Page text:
The idea that there are somehow legions of left-wing teachers poisoning young minds is just more propaganda. I really shouldn’t expect anything more or better from them. Back in the 1980s under Thatcher the Fail and the Torygraph, along with the rest of the right-wing press, were screaming the same lies about Communist teachers and the Peace Studies courses, taught in some schools. Quite apart from the scaremongering about Brent Council and its crusade against sexism, anti-gay prejudice and racism.

There are very good reasons why many young people are turning to Labour: Corbyn is giving them hope. Hope that they might actually get a job, or if they don’t, that they might actually receive unemployment or disability benefit from the state. That the 50 per cent, which the government wants to go to uni, will emerge without something like £40,000 worth of student debt, a debt that they will never be able to pay off, and will stop them owning their own home. Corbyn gives them hope that their parents just might be able to afford to retire to a well-earned, decent pension. Hope that we are going to live in a civilized Britain, where the elite aren’t constantly whipping up hysterical fears about immigrants to divide working people, or demonise the poor, the unemployed, the disabled, the weak, the disenfranchised.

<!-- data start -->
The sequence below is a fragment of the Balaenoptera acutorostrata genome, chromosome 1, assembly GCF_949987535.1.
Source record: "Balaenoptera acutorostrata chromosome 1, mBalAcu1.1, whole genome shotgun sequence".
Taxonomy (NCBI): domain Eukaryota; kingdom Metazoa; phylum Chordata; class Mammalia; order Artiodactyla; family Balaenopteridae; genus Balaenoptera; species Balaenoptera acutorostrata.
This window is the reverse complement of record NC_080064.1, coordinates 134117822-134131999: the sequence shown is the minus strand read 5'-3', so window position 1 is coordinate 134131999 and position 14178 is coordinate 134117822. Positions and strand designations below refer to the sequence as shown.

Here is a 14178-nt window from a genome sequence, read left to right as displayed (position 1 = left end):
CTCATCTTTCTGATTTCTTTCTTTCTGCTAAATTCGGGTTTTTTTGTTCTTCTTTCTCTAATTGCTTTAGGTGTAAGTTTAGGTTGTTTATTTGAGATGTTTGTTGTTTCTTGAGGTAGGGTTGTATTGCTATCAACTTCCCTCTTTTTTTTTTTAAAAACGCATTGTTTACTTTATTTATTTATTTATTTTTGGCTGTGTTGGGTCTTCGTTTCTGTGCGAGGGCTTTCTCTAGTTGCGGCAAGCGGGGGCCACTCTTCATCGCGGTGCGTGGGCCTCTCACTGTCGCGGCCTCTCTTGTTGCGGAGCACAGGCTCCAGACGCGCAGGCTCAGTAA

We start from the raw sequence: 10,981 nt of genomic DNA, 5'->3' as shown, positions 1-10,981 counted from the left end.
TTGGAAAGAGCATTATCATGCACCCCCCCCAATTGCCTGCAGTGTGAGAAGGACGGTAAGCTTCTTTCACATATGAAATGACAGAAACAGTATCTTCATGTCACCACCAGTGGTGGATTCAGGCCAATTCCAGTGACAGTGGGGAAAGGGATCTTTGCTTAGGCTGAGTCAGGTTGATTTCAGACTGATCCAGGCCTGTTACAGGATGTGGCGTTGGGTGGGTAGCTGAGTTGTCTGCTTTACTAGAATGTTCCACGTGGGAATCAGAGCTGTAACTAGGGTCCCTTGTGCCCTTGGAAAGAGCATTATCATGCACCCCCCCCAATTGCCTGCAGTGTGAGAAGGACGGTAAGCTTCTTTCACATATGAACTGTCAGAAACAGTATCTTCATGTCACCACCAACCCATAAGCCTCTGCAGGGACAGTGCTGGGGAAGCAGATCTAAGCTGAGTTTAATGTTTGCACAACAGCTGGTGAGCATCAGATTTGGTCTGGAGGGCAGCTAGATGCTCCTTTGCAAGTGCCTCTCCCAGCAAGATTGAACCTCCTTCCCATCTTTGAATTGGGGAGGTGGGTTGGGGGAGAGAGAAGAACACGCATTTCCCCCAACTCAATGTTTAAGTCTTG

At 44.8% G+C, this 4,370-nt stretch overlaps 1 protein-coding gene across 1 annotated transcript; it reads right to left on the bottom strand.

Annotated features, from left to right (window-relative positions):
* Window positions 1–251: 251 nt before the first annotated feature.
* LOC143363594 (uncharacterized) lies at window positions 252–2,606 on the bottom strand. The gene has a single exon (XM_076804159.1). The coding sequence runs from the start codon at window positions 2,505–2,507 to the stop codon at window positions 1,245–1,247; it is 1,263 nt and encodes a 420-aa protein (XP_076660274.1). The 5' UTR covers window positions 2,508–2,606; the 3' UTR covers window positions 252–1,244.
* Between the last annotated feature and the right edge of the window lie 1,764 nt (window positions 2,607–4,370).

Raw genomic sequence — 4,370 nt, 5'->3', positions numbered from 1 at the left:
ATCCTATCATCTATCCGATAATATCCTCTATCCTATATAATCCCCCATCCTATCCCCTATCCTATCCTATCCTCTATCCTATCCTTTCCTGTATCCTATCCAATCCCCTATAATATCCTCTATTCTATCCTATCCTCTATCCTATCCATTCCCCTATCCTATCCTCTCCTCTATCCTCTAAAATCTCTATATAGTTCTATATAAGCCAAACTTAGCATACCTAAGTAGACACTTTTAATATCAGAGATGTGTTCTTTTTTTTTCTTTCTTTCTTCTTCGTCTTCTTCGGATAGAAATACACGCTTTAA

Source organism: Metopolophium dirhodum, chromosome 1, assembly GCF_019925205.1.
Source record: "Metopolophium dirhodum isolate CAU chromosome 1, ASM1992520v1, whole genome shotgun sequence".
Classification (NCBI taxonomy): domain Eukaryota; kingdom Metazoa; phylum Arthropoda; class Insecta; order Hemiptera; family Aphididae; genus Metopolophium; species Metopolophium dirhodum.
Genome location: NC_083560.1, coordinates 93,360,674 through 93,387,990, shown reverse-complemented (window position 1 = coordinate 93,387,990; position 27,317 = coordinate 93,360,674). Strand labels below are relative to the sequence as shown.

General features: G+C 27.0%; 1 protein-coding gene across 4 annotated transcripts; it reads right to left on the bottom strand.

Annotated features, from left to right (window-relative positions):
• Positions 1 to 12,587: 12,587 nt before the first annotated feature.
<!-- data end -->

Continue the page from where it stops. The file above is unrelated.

But the corporate elite are so convinced of their own right to rule, that they simply can’t get their heads round all that. Or rather, they don’t want to. And more importantly, they don’t want the British public, who buy their disgusting rags, to understand that either. And so it’s all back to the stale, antiquated Thatcherite lies about teachers.

Blagrove is also absolutely right too, about the way Corbyn has been properly reported and supported by the internet and social media, just as Obama and now Bernie Sanders is in America. And the plutocrats, who own it are frightened. It’s why YouTube is demonetizing left-wing internet news shows like The Young Turks, The David Pakman Show, Secular Talk and so on. It’s why Mike and other left-wing bloggers have found that Facebook has changed its sharing buttons, to make it more difficult for them to be reblogged and shared.

Because, as Blagrove has said, he trusts blogger to report the news better than the professional media.

I also applaud this video because Blagrove stands up, not just for Muslims and people of colour, but also for poor White kids. I’ve commented on a number of pieces in Counterpunch, which have observed that White and Black in the working class need to stand together, and that Trump and elite are using White racism to divide working people. These articles argued that Whites needed to reject racism. Blagrove here has embraced poor Whites. He doesn’t accuse them of racism, but recognizes them as fellow victims of elitist class rule.

It’s a very trenchant criticism of the media, and its failure to serve the real interests of the public over its corporate masters. But the internet has put the power of the media in the hands of the ordinary, working people, who are excluded from the corporate elite. And they are livestreaming the revolution.